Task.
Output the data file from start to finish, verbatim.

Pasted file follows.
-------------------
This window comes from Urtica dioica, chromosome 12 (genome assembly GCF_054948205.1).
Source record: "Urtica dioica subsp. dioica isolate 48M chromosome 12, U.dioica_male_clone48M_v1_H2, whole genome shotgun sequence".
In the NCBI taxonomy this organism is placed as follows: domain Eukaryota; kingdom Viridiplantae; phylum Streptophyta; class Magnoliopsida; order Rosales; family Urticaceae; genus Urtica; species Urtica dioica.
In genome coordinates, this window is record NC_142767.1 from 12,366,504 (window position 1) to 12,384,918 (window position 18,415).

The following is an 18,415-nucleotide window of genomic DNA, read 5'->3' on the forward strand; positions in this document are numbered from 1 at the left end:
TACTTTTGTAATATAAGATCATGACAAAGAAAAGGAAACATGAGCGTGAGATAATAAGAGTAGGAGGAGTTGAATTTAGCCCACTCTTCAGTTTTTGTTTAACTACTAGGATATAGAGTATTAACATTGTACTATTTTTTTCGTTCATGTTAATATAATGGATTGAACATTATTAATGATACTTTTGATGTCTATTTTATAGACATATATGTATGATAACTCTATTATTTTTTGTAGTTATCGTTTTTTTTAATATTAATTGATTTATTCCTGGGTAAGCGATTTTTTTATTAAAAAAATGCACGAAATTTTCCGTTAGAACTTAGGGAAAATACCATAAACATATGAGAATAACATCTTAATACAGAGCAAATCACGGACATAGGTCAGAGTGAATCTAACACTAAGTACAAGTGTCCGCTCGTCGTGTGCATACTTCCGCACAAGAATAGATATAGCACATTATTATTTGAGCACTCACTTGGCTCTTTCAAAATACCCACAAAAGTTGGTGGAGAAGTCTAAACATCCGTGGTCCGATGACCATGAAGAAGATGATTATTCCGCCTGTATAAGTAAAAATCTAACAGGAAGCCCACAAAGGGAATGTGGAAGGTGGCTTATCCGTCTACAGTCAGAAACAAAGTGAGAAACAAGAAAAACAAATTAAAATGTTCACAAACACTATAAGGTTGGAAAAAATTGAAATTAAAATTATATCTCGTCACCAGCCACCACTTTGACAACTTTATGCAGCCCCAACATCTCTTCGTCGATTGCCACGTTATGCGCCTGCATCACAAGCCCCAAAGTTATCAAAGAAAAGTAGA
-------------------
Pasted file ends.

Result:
This window comes from Urtica dioica, chromosome 12 (genome assembly GCF_054948205.1).
Source record: "Urtica dioica subsp. dioica isolate 48M chromosome 12, U.dioica_male_clone48M_v1_H2, whole genome shotgun sequence".
In the NCBI taxonomy this organism is placed as follows: domain Eukaryota; kingdom Viridiplantae; phylum Streptophyta; class Magnoliopsida; order Rosales; family Urticaceae; genus Urtica; species Urtica dioica.
In genome coordinates, this window is record NC_142767.1 from 12,366,504 (window position 1) to 12,384,918 (window position 18,415).

The following is an 18,415-nucleotide window of genomic DNA, read 5'->3' on the forward strand; positions in this document are numbered from 1 at the left end:
TACTTTTGTAATATAAGATCATGACAAAGAAAAGGAAACATGAGCGTGAGATAATAAGAGTAGGAGGAGTTGAATTTAGCCCACTCTTCAGTTTTTGTTTAACTACTAGGATATAGAGTATTAACATTGTACTATTTTTTTCGTTCATGTTAATATAATGGATTGAACATTATTAATGATACTTTTGATGTCTATTTTATAGACATATATGTATGATAACTCTATTATTTTTTGTAGTTATCGTTTTTTTTAATATTAATTGATTTATTCCTGGGTAAGCGATTTTTTTATTAAAAAAATGCACGAAATTTTCCGTTAGAACTTAGGGAAAATACCATAAACATATGAGAATAACATCTTAATACAGAGCAAATCACGGACATAGGTCAGAGTGAATCTAACACTAAGTACAAGTGTCCGCTCGTCGTGTGCATACTTCCGCACAAGAATAGATATAGCACATTATTATTTGAGCACTCACTTGGCTCTTTCAAAATACCCACAAAAGTTGGTGGAGAAGTCTAAACATCCGTGGTCCGATGACCATGAAGAAGATGATTATTCCGCCTGTATAAGTAAAAATCTAACAGGAAGCCCACAAAGGGAATGTGGAAGGTGGCTTATCCGTCTACAGTCAGAAACAAAGTGAGAAACAAGAAAAACAAATTAAAATGTTCACAAACACTATAAGGTTGGAAAAAATTGAAATTAAAATTATATCTCGTCACCAGCCACCACTTTGACAACTTTATGCAGCCCCAACATCTCTTCGTCGATTGCCACGTTATGCGCCTGCATCACAAGCCCCAAAGTTATCAAAGAAAAGTAGA